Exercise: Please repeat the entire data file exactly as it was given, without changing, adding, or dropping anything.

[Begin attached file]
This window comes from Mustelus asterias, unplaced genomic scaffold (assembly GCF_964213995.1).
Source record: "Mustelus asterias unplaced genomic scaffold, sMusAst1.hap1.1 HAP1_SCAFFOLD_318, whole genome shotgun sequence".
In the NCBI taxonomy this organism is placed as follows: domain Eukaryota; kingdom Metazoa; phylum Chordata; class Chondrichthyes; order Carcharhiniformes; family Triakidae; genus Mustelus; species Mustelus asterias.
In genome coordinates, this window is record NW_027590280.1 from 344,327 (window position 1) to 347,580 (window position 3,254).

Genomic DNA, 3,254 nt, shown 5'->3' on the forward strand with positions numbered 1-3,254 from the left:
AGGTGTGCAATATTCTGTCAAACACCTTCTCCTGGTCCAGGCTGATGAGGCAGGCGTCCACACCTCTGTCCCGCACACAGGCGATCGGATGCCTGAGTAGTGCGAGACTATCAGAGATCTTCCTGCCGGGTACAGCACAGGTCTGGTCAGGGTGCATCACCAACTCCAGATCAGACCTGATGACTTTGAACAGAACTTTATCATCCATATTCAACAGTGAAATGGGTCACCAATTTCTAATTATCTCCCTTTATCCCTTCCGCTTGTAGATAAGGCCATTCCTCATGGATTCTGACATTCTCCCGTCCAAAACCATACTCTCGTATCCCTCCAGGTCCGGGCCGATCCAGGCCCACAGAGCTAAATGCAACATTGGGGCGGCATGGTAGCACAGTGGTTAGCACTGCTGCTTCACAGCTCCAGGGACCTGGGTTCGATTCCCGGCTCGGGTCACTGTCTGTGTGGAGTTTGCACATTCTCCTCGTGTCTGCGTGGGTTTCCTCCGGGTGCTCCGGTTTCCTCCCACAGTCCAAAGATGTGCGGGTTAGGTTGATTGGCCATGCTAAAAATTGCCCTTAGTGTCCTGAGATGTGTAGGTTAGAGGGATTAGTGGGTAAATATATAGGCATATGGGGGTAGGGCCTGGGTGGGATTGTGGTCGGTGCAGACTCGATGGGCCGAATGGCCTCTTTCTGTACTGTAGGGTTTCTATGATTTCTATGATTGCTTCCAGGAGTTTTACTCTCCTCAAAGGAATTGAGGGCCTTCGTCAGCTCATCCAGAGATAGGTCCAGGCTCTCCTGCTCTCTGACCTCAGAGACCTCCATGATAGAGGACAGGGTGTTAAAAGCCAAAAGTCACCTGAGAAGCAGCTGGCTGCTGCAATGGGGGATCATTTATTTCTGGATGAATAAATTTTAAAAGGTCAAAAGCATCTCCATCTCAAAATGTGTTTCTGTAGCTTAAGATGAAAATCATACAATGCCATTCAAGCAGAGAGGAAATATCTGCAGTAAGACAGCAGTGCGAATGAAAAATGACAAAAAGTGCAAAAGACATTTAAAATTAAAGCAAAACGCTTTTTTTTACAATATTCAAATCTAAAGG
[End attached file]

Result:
This window comes from Mustelus asterias, unplaced genomic scaffold (assembly GCF_964213995.1).
Source record: "Mustelus asterias unplaced genomic scaffold, sMusAst1.hap1.1 HAP1_SCAFFOLD_318, whole genome shotgun sequence".
In the NCBI taxonomy this organism is placed as follows: domain Eukaryota; kingdom Metazoa; phylum Chordata; class Chondrichthyes; order Carcharhiniformes; family Triakidae; genus Mustelus; species Mustelus asterias.
In genome coordinates, this window is record NW_027590280.1 from 344,327 (window position 1) to 347,580 (window position 3,254).

Genomic DNA, 3,254 nt, shown 5'->3' on the forward strand with positions numbered 1-3,254 from the left:
AGGTGTGCAATATTCTGTCAAACACCTTCTCCTGGTCCAGGCTGATGAGGCAGGCGTCCACACCTCTGTCCCGCACACAGGCGATCGGATGCCTGAGTAGTGCGAGACTATCAGAGATCTTCCTGCCGGGTACAGCACAGGTCTGGTCAGGGTGCATCACCAACTCCAGATCAGACCTGATGACTTTGAACAGAACTTTATCATCCATATTCAACAGTGAAATGGGTCACCAATTTCTAATTATCTCCCTTTATCCCTTCCGCTTGTAGATAAGGCCATTCCTCATGGATTCTGACATTCTCCCGTCCAAAACCATACTCTCGTATCCCTCCAGGTCCGGGCCGATCCAGGCCCACAGAGCTAAATGCAACATTGGGGCGGCATGGTAGCACAGTGGTTAGCACTGCTGCTTCACAGCTCCAGGGACCTGGGTTCGATTCCCGGCTCGGGTCACTGTCTGTGTGGAGTTTGCACATTCTCCTCGTGTCTGCGTGGGTTTCCTCCGGGTGCTCCGGTTTCCTCCCACAGTCCAAAGATGTGCGGGTTAGGTTGATTGGCCATGCTAAAAATTGCCCTTAGTGTCCTGAGATGTGTAGGTTAGAGGGATTAGTGGGTAAATATATAGGCATATGGGGGTAGGGCCTGGGTGGGATTGTGGTCGGTGCAGACTCGATGGGCCGAATGGCCTCTTTCTGTACTGTAGGGTTTCTATGATTTCTATGATTGCTTCCAGGAGTTTTACTCTCCTCAAAGGAATTGAGGGCCTTCGTCAGCTCATCCAGAGATAGGTCCAGGCTCTCCTGCTCTCTGACCTCAGAGACCTCCATGATAGAGGACAGGGTGTTAAAAGCCAAAAGTCACCTGAGAAGCAGCTGGCTGCTGCAATGGGGGATCATTTATTTCTGGATGAATAAATTTTAAAAGGTCAAAAGCATCTCCATCTCAAAATGTGTTTCTGTAGCTTAAGATGAAAATCATACAATGCCATTCAAGCAGAGAGGAAATATCTGCAGTAAGACAGCAGTGCGAATGAAAAATGACAAAAAGTGCAAAAGACATTTAAAATTAAAGCAAAACGCTTTTTTTTACAATATTCAAATCTAAAGG